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It's hard for me to formulate this into a specific question, so I'll split this into two sub-questions that will hopefully explain my confusion.

Say I have the function $\frac{x}{x}$. As far as my understanding goes, this guy is discontinuous at $x=0$, but is continuous at any other point on the real line (with both limits & function values being $1$); the limit is $1$ at $x=0$ as well, but the function's value is not (nor is it anything, seeing as it is not defined there), which is why it's not continuous at that point.
Assuming the above is true, I can look at $\frac{x}{x}$ as the product of, for instance, $f(x)=x$ and $g(x)=x^{-1}$, and say that it is discontinuous at $x=0$ simply because the domain of $g$ (and therefore, the domain of the product) does not include $0$.

A discussion I was reading seemed to conclude that, for a function $g(x)$ discontinuous at point $a$ and a continuous function $f(x)$, the product $f(x) \cdot g(x)$ is discontinuous at $a$ if neither $f(x)$ nor $g(x)$ are $0$, but is continuous $\forall x \in \mathbb{R}$ (incl. a) if, e.g, $f(x)=0$ for all $x \in R$. Though, to my understanding, this is only true if the discontinuity isn't caused by a point in which either function is undefined. For example, if $f(x)=0$ and $g(x)=\frac{1}{x}$, then it would still be wrong of me to say that $f(x) \cdot g(x)$ is continuous at $0$, because $0$ should be out of its domain. Is this right?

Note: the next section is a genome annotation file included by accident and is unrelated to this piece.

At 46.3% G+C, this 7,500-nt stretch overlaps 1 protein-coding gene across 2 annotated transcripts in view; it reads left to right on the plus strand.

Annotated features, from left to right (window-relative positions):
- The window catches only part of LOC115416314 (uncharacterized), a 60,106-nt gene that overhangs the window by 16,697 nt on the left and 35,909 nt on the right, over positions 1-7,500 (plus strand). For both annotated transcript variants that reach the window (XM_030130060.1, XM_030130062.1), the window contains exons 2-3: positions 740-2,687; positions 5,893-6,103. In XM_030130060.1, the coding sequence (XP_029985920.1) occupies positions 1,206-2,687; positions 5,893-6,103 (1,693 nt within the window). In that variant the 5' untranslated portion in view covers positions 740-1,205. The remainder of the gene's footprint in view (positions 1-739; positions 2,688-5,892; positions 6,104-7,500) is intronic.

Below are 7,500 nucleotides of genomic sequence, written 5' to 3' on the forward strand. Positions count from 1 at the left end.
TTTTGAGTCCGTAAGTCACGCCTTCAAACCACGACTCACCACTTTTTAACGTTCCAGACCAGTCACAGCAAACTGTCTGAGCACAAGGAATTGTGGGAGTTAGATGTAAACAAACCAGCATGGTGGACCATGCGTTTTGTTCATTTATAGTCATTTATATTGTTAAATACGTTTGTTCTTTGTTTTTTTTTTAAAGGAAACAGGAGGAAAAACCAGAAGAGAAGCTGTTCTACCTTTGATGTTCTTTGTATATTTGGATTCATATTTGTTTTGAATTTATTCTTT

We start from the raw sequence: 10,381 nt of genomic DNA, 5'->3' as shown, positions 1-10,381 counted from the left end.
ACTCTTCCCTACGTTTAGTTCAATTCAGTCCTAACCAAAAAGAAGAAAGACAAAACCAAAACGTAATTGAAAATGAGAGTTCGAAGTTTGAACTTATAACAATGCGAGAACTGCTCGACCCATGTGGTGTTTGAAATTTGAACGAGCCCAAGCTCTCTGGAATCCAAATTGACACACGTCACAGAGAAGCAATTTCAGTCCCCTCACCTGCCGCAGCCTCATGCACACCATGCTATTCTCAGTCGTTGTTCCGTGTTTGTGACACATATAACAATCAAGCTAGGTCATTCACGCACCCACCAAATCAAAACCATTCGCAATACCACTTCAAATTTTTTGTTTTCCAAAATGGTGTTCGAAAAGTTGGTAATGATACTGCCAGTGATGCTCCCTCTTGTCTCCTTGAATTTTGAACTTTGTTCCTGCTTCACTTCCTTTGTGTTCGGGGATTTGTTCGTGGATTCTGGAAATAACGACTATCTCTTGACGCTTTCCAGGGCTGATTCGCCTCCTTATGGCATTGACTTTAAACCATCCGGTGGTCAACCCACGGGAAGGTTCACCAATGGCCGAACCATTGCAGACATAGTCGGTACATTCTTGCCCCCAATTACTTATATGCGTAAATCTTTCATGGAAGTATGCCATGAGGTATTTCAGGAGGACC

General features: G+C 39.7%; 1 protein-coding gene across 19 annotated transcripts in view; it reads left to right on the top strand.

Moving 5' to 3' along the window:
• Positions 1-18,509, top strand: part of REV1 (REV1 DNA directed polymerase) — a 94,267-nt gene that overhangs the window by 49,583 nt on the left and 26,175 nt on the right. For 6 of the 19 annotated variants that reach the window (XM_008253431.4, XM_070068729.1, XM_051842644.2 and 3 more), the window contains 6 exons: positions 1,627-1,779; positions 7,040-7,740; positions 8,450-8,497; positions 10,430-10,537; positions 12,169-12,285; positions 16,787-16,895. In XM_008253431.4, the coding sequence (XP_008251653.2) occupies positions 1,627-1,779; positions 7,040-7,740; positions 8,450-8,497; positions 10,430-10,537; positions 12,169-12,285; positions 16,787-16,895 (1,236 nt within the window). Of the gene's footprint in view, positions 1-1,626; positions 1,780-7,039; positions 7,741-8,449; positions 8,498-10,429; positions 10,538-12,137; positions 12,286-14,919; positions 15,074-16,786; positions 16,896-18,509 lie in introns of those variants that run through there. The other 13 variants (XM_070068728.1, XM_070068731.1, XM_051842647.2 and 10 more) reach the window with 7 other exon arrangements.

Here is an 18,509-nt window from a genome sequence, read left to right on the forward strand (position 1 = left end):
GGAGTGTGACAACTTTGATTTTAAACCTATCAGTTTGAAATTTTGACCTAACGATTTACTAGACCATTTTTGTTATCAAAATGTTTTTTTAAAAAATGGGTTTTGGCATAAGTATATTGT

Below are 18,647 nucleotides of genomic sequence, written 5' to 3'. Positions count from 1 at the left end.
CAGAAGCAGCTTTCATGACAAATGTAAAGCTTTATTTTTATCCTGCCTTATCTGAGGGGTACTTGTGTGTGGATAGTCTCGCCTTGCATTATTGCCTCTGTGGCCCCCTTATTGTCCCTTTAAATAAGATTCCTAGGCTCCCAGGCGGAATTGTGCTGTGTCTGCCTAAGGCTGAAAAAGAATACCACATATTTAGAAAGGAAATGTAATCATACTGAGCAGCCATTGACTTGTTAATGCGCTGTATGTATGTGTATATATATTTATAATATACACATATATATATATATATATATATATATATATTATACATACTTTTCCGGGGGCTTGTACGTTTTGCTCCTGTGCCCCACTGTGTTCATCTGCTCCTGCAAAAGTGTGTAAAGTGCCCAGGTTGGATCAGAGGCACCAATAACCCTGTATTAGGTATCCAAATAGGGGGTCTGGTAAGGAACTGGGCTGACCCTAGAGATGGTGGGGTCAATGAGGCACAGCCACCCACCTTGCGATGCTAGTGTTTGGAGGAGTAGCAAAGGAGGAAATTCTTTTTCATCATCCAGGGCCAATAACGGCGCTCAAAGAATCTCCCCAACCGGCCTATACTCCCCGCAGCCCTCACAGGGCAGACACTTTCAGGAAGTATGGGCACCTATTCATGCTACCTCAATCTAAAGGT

And for the second part of the question: I initially began this question with "Say I have the function $\frac{x}{x}$ over $\mathbb{R}$", but then felt extremely unsure about whether I could even say that, seeing as it is not defined at $x=0$ and a function needs to be defined over the entirety of its own domain. In the case of the function mentioned above, the domain must therefore not include $0$, so it could, for example, be $\mathbb{R} \setminus \{0\}$. But then this raises another question: I saw a mention of the Dirichlet function being continuous over the rationals; but if this is the case then continuity is domain-dependent, and so if I define $\frac{x}{x}$ over $\mathbb{R} \setminus \{0\}$, then it is continuous.

I can tell there's a difference here: the function is continuous over the entirety of its own domain; but it then gets a bit more confusing when I have a product of two different functions with different domains.

Please help me understand the relationship between domain & continuity, and/or point out any inconsistencies in my understanding described above.

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  • $\begingroup$ At the end of the second paragraph, I assume you meant that the domain of $g$ does not include $x=0$, instead of the domain of $f$. $\endgroup$ – Clerni Jan 5 at 11:46
  • $\begingroup$ @Clerni That's right; thank you :) I've fixed it! $\endgroup$ – ShyGuy Jan 5 at 11:48
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    $\begingroup$ You can calmly let the domain of $x/x$ be $\mathbb R$. Then $$h(x) := \begin{cases} x/x, & x\neq 0 \\ 1, &x=0 \end{cases}$$. $\endgroup$ – Alvin Lepik Jan 5 at 11:49
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    $\begingroup$ Good question. Mostly answered here: math.stackexchange.com/questions/2646233/… $\endgroup$ – leonbloy Jan 5 at 11:54